Asbestos campaigners celebrated on Monday after an Australian woman who died of mesothelioma was posthumously awarded 550,000 Australian dollars (£270,000) in compensation based on her claim that 20 years of washing asbestos-laden clothes had given her the cancer.

Sydney resident Margaret Dawson, who lost her battle with mesothelioma eight months ago, spent more than two decades washing the asbestos-contaminated clothes of her father and husband

They both worked for James Hardie Industries, once Australia’s largest asbestos maker.
Mrs Dawson took the company to court in 2007, claiming that her exposure to the carcinogen had led to her disease.

After her death, Mrs Dawson’s claim for compensation was continued by her family – not just for herself as a victim but for loss of unpaid earnings as a carer of her grandchildren.
A New South Wales state tribunal awarded Mrs Dawson the money last week in her lawsuit against the firm.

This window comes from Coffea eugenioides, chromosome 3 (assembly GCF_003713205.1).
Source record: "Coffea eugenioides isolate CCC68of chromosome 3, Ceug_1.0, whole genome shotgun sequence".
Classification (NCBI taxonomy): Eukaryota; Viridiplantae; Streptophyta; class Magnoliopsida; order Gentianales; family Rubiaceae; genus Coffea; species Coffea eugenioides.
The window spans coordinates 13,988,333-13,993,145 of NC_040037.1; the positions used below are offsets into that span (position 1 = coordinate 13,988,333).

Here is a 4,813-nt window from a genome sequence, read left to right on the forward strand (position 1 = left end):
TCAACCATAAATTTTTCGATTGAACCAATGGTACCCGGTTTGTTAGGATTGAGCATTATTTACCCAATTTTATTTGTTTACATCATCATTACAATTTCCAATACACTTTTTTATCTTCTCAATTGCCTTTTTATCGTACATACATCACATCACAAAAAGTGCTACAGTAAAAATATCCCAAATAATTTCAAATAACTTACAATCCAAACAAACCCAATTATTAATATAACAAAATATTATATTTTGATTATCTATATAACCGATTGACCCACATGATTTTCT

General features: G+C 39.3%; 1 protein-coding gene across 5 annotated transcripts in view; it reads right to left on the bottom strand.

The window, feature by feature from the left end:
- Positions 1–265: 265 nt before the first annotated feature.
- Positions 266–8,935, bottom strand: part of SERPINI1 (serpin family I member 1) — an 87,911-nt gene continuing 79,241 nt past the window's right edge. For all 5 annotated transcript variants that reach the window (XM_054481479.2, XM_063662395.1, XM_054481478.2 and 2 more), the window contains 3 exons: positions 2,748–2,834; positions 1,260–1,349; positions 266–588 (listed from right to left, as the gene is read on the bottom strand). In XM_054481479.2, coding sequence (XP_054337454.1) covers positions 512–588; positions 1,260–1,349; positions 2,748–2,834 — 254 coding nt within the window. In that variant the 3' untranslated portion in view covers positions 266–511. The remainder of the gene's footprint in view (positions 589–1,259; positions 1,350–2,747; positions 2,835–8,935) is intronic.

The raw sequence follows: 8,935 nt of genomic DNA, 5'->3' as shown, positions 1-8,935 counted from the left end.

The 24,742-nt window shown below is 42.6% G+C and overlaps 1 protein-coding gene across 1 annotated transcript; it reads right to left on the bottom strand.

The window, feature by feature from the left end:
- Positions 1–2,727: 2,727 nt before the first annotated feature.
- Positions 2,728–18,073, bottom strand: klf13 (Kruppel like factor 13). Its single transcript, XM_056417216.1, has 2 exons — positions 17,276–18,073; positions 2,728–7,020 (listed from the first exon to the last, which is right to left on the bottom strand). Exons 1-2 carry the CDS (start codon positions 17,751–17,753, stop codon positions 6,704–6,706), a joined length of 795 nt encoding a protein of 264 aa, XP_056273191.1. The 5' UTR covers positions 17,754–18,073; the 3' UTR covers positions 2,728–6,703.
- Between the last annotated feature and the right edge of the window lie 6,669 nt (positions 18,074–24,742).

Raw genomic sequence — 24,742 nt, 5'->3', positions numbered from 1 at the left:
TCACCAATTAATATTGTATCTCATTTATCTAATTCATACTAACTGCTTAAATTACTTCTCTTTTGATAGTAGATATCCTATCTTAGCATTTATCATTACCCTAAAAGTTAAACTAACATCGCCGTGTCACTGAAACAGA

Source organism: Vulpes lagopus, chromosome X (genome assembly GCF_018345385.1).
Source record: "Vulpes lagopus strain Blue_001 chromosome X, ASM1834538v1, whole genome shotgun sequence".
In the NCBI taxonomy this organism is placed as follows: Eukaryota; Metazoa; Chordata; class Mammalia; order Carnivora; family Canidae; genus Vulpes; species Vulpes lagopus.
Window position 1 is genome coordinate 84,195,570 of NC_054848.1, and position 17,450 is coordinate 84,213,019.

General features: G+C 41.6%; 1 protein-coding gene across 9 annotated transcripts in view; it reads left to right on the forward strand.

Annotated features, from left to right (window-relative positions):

The payout included AU$200,000 (£98,000) for her unpaid work looking after her grandchildren, paving the way for other care workers to seek compensation.

Asbestos Diseases Foundation spokesman Barry Robson hailed the ruling as ‘a real legacy.
‘She has now opened the way for wives and mothers to do a compensation claim,’ Mr Robson observed, adding: ‘I hope this is the opening for other carers to get compensation.’

Mrs Dawson’s daughter Corina Novek said: ‘James Hardie have fought us tooth and nail all the way through and mum never ever got to see any victory against them at all.’

Ms Novek added: ‘She died before hearing any kind of news from them, which is really upsetting from my point of view.’

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